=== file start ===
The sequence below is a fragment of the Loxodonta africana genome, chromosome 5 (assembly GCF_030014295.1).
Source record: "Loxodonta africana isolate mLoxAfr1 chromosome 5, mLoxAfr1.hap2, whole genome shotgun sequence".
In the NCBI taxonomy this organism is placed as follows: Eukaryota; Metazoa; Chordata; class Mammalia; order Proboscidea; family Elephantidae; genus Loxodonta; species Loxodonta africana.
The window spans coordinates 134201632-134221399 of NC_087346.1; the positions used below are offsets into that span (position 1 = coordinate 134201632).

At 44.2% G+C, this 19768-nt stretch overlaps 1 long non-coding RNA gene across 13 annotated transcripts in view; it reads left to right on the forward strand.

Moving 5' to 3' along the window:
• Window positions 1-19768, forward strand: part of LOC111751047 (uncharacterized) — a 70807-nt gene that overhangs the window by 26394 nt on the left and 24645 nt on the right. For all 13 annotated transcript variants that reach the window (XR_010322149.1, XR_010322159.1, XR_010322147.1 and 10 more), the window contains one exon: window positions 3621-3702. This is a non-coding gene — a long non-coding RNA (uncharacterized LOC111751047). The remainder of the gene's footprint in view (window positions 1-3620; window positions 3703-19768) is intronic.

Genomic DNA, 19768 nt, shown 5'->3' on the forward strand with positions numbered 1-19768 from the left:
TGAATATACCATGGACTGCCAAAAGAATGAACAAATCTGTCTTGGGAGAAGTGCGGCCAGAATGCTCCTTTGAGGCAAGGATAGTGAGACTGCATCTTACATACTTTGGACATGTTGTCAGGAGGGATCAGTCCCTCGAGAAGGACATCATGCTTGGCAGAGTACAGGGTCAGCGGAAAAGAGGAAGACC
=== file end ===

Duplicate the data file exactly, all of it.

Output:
The sequence below is a fragment of the Loxodonta africana genome, chromosome 5 (assembly GCF_030014295.1).
Source record: "Loxodonta africana isolate mLoxAfr1 chromosome 5, mLoxAfr1.hap2, whole genome shotgun sequence".
In the NCBI taxonomy this organism is placed as follows: Eukaryota; Metazoa; Chordata; class Mammalia; order Proboscidea; family Elephantidae; genus Loxodonta; species Loxodonta africana.
The window spans coordinates 134201632-134221399 of NC_087346.1; the positions used below are offsets into that span (position 1 = coordinate 134201632).

At 44.2% G+C, this 19768-nt stretch overlaps 1 long non-coding RNA gene across 13 annotated transcripts in view; it reads left to right on the forward strand.

Moving 5' to 3' along the window:
• Window positions 1-19768, forward strand: part of LOC111751047 (uncharacterized) — a 70807-nt gene that overhangs the window by 26394 nt on the left and 24645 nt on the right. For all 13 annotated transcript variants that reach the window (XR_010322149.1, XR_010322159.1, XR_010322147.1 and 10 more), the window contains one exon: window positions 3621-3702. This is a non-coding gene — a long non-coding RNA (uncharacterized LOC111751047). The remainder of the gene's footprint in view (window positions 1-3620; window positions 3703-19768) is intronic.

Genomic DNA, 19768 nt, shown 5'->3' on the forward strand with positions numbered 1-19768 from the left:
TGAATATACCATGGACTGCCAAAAGAATGAACAAATCTGTCTTGGGAGAAGTGCGGCCAGAATGCTCCTTTGAGGCAAGGATAGTGAGACTGCATCTTACATACTTTGGACATGTTGTCAGGAGGGATCAGTCCCTCGAGAAGGACATCATGCTTGGCAGAGTACAGGGTCAGCGGAAAAGAGGAAGACC